An intriguing essay in Slate compares two writers who, one might be surprised to learn, not only lived in the same century but shared the same religion:
In the corner of the afterlife where they keep the Catholic alcoholic geniuses, Jack Kerouac and Evelyn Waugh are having a lovely time together—patting back and forth some kind of ethereal shuttlecock, reading aloud from Augustine’s Confessions and falling about laughing. ... That kind of thing.
Had the two men met here below, however, it is unlikely that the encounter would have been a success. The animus would probably have been on Waugh’s side: Kerouac, blowsy with Beat compassion, might—depending on his mood and booze level—have taken pity on the tightly trussed old fart of an English novelist. Waugh, on the other hand, we can imagine being quite merciless with the younger man, with his emotional incontinence, goofy transcendentalism and so on. Desperate drinking, on both sides, would have been assured.
But in the spirit, where it counts, these gentlemen were tragic brothers. Connective fraternal filaments ran invisibly between them, coursing with information, looping with special intensity around two of their books: Waugh’s The Ordeal of Gilbert Pinfold, and Kerouac’s Big Sur. Two novels, written five years apart, each a skimpily fictionalized account of a terrifying mental crack-up.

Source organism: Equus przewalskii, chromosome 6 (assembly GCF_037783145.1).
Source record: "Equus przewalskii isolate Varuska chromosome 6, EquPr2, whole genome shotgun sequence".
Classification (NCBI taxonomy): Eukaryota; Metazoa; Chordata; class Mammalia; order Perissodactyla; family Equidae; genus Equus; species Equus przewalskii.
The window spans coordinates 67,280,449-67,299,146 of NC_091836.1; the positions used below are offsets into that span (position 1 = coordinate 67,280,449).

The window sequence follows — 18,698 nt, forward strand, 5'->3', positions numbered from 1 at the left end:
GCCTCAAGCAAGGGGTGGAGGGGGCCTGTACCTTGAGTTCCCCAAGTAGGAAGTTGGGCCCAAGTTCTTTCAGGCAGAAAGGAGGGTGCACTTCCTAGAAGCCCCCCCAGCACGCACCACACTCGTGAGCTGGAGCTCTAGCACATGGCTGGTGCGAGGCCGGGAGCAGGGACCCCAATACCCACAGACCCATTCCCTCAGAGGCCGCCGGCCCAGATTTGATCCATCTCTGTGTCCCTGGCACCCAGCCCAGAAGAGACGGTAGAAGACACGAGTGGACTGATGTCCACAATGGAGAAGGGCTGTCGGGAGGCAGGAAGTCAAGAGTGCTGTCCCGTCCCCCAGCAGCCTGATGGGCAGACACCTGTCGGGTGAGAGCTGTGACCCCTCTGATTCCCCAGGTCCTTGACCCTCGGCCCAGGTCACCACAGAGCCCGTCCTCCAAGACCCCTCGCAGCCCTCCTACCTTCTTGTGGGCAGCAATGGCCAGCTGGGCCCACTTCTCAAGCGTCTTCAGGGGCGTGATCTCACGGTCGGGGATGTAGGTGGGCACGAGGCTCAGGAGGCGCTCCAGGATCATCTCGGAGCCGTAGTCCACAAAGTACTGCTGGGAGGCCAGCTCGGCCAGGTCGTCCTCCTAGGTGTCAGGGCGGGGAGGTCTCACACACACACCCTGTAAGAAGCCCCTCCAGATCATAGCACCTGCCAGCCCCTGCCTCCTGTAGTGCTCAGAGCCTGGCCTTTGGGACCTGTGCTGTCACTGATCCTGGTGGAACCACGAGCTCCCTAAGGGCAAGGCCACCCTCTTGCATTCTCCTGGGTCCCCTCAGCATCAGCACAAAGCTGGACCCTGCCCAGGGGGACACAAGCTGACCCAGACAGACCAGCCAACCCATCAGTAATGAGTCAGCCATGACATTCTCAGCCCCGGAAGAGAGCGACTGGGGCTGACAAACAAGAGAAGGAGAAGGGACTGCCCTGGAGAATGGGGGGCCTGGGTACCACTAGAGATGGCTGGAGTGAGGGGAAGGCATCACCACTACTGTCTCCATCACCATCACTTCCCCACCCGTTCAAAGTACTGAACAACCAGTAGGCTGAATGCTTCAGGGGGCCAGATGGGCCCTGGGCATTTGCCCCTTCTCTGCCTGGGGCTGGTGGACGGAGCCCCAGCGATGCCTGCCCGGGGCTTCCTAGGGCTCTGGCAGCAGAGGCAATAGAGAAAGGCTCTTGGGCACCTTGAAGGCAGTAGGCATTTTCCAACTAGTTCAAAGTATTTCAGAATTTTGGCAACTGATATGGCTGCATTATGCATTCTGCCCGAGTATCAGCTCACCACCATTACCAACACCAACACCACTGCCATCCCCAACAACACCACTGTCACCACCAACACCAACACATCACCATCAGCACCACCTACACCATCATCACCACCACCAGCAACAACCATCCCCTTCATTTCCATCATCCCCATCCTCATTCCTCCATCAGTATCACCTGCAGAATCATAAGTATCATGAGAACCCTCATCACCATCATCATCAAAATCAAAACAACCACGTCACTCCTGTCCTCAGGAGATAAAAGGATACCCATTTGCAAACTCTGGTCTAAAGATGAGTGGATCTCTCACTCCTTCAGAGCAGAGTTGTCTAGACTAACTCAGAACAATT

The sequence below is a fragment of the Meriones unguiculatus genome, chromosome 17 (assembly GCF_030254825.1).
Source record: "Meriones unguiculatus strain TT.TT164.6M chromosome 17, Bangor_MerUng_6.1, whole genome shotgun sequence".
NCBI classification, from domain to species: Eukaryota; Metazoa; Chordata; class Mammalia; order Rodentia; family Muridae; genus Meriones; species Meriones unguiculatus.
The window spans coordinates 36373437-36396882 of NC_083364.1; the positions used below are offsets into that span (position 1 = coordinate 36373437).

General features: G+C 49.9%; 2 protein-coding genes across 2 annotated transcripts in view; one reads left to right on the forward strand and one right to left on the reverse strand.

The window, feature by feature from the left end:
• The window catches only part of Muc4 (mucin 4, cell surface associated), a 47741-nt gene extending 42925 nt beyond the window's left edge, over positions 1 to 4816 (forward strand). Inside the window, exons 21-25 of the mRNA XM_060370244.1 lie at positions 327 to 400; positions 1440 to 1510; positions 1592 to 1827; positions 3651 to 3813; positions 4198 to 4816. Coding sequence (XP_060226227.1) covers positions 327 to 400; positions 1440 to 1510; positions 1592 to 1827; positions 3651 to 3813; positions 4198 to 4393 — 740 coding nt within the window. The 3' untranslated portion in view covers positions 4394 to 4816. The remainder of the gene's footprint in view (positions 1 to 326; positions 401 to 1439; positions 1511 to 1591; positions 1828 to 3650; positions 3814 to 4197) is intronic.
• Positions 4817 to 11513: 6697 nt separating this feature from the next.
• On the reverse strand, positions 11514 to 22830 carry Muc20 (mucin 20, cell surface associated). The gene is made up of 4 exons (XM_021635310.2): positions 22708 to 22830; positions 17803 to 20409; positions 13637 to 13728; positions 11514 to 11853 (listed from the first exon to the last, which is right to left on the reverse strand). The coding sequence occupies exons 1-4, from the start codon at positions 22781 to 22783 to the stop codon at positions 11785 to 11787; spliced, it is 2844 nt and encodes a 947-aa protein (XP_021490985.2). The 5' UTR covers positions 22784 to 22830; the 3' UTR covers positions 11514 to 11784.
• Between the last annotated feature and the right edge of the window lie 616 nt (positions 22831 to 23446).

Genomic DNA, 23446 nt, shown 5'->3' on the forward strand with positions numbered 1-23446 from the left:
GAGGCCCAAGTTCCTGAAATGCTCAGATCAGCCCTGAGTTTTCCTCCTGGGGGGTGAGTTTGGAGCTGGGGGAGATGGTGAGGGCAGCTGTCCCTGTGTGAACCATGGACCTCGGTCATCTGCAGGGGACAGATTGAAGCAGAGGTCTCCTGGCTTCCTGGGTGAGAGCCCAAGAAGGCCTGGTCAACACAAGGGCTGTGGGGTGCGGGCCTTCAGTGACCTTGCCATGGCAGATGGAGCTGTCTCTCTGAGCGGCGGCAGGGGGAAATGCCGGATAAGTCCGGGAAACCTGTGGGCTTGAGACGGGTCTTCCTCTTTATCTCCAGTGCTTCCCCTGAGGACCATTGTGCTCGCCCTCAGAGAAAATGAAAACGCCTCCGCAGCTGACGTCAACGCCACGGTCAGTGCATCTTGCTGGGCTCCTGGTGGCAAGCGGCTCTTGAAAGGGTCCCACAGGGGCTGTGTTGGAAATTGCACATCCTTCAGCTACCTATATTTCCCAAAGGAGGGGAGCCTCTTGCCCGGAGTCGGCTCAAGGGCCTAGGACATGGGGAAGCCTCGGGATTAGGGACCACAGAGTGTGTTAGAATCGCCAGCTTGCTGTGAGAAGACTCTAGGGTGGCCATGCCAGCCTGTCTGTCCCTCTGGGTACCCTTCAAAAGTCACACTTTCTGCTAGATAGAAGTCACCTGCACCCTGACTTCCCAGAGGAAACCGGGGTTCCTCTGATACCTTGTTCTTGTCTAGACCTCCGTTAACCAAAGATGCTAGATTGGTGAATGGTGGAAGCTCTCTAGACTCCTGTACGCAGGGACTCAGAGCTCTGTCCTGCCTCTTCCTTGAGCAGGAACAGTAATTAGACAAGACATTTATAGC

The real common denominator here, though, is courage: the courage of honesty, and the courage and cunning of the artist in the face of material that is aberrant, language-resistant, and fatally personal. Jack Kerouac had no choice but to let it all hang out: It was his compulsion and his destiny, “because if I dont write what actually I see happening in this unhappy globe which is rounded by the contours of my deathskull I think I’ll have been sent on earth by poor God for nothing.” So here was his naked and blubbering self, exposed, crashing through the panes of sanity in Big Sur. The less-than-compassionate Hunter S. Thompson called it a “shitty, shitty book.” Evelyn Waugh overcame the voices, finally, through strength of will and force of intellect. He subtitled The Ordeal of Gilbert Pinfold “A Conversation Piece,” relegating his nightmare to the realm of the merely interesting. Their methods were very different. Kerouac had his idiom of blurts and riffs, and his eerie feel for interdimensional slippage or “skidding”; Waugh his indomitable humor and Parnassian superiority of style. But each man, granted a holiday in madness, wrestled it back into a story: He incarnated it. Which might be rather Catholic after all.
You can read Jim Keane's essay on Kerouac in this week's Americahere.